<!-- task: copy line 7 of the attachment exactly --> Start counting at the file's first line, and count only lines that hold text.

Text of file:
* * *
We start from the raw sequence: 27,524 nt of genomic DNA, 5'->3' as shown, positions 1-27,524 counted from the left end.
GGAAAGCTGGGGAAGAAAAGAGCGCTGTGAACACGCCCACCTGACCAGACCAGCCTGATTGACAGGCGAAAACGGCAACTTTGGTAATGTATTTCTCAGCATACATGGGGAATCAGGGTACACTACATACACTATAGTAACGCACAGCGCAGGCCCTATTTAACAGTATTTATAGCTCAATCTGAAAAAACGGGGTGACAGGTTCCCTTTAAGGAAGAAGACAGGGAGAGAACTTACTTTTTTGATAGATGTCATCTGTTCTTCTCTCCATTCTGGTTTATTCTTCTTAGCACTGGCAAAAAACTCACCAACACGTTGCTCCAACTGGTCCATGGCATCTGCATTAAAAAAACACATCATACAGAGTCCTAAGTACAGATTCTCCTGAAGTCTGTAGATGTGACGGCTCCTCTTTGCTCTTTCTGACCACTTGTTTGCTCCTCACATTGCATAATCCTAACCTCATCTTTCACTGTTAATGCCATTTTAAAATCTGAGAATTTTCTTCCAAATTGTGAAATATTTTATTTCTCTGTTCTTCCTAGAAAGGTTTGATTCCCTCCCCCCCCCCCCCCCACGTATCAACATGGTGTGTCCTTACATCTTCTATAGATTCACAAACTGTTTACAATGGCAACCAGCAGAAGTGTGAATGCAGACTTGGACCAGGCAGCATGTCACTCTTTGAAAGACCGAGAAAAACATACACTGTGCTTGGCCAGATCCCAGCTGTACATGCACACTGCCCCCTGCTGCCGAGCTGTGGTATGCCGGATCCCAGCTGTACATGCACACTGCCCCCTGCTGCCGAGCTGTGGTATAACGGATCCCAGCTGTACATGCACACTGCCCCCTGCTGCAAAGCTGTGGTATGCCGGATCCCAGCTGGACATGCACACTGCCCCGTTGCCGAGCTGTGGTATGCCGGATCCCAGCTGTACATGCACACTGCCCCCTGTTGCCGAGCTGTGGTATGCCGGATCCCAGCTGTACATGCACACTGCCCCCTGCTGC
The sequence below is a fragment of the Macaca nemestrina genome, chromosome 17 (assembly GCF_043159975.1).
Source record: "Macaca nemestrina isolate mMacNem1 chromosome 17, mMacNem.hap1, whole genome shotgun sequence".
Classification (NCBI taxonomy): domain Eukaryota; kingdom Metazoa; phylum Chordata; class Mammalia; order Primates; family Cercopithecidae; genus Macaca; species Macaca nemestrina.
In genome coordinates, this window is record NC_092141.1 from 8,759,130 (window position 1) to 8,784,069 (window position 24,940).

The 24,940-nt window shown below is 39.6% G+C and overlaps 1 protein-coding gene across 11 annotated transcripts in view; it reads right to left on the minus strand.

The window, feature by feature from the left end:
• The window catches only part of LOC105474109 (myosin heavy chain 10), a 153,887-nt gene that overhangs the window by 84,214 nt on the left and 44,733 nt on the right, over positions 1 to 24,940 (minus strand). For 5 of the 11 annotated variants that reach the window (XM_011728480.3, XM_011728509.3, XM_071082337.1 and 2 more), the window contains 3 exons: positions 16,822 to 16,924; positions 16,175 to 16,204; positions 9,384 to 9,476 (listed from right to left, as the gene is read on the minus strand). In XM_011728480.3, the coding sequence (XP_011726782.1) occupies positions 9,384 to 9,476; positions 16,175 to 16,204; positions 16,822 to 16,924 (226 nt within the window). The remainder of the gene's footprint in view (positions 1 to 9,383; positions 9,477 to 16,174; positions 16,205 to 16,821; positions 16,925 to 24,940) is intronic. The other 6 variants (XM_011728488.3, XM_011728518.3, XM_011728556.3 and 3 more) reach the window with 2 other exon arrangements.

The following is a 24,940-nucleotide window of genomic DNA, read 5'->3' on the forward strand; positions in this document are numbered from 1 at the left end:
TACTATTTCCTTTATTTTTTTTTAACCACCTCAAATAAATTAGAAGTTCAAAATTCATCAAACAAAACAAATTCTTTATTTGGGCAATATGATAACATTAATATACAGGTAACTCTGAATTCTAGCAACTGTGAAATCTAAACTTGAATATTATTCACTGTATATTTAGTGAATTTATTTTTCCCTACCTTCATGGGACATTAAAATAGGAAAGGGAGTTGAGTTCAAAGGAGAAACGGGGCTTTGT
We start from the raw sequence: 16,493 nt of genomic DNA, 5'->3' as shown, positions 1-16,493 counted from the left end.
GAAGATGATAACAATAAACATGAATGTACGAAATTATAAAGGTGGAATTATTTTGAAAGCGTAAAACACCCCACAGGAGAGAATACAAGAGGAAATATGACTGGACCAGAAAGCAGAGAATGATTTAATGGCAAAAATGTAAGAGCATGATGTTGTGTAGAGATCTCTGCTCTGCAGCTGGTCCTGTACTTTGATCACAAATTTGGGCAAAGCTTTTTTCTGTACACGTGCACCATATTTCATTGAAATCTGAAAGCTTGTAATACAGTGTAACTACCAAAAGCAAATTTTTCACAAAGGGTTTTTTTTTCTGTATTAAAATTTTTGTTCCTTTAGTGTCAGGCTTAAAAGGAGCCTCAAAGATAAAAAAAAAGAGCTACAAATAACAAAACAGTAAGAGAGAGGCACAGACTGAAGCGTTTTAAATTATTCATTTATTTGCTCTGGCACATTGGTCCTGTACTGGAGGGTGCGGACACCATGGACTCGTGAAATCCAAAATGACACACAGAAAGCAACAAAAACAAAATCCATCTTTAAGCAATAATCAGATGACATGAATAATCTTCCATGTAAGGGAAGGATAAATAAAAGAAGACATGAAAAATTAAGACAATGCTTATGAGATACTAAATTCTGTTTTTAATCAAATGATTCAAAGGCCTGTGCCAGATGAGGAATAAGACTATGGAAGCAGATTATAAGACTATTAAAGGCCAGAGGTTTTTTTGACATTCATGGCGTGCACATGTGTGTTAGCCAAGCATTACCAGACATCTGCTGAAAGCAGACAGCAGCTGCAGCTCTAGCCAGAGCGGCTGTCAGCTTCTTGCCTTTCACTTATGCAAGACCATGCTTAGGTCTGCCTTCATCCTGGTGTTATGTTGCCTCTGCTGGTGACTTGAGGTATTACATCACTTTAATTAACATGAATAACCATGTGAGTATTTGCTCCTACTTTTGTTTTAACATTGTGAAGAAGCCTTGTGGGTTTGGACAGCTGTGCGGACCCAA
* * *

The 24,940-nt window shown below is 39.6% G+C and overlaps 1 protein-coding gene across 11 annotated transcripts in view; it reads right to left on the minus strand.